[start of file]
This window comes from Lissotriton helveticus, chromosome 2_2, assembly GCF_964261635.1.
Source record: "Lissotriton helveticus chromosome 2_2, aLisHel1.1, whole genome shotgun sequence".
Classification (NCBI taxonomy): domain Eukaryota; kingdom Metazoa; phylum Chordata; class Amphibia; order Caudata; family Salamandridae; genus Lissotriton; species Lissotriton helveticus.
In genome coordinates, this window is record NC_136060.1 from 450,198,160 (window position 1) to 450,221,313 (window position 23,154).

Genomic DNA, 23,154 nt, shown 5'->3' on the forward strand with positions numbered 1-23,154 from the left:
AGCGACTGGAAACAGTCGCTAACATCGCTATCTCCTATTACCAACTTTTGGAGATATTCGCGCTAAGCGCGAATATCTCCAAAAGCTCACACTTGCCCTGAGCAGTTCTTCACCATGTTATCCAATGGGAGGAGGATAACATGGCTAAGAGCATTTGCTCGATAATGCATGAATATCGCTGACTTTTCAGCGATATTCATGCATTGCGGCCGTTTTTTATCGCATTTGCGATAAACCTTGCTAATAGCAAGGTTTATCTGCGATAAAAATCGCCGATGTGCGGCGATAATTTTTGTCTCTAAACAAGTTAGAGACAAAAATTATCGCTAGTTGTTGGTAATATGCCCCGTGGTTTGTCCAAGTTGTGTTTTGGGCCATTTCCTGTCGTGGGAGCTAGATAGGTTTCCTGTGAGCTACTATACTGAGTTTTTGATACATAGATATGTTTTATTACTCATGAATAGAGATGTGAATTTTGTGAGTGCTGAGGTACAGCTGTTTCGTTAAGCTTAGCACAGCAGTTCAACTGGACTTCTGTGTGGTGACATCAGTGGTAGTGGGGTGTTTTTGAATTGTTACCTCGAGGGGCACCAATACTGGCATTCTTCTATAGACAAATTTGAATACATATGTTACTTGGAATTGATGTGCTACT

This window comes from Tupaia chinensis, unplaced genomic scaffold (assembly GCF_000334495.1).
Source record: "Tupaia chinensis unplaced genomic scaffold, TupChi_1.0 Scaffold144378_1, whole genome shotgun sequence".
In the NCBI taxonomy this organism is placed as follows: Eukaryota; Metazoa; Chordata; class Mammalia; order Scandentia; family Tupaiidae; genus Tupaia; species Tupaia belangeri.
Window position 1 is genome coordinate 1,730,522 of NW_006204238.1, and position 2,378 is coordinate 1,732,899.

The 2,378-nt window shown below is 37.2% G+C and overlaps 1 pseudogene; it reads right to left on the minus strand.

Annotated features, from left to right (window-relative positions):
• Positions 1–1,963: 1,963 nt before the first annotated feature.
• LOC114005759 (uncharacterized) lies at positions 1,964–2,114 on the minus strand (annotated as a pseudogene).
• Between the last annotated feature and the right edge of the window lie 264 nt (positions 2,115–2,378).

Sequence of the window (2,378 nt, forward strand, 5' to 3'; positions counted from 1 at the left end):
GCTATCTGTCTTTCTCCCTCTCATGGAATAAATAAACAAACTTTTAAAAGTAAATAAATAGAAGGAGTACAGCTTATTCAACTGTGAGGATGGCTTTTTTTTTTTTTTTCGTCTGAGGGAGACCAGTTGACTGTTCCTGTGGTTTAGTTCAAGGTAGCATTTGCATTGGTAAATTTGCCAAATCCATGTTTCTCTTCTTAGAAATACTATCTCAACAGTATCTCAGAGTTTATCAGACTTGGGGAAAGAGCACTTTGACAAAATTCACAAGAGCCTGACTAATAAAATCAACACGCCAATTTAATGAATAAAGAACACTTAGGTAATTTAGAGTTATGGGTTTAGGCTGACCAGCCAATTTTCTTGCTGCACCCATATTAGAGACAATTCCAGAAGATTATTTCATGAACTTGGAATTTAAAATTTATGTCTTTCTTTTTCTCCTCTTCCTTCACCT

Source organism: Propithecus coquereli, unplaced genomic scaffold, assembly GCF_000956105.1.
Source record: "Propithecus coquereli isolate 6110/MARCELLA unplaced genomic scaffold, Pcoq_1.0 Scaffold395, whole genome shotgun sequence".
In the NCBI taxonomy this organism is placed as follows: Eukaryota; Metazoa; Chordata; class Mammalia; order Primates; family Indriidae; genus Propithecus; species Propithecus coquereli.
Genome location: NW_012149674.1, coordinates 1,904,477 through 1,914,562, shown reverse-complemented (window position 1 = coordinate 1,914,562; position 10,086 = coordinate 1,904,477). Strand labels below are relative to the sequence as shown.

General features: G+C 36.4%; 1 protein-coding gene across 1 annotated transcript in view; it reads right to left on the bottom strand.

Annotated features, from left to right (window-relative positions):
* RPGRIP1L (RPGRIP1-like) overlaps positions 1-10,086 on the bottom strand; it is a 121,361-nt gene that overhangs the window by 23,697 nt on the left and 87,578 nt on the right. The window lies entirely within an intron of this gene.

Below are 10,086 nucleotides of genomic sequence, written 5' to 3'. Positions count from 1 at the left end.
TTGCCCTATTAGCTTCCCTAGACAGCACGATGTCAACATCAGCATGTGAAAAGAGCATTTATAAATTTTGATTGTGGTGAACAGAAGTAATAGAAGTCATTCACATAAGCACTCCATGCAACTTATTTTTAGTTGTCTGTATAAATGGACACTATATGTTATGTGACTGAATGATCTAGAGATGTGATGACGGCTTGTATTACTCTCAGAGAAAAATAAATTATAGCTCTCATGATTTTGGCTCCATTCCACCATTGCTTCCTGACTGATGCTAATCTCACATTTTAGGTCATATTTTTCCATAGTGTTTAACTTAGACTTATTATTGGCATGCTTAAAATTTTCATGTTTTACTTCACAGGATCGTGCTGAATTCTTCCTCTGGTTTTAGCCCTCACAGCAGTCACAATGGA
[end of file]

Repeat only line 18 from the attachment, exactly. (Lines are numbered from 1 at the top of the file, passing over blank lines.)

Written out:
Source organism: Propithecus coquereli, unplaced genomic scaffold, assembly GCF_000956105.1.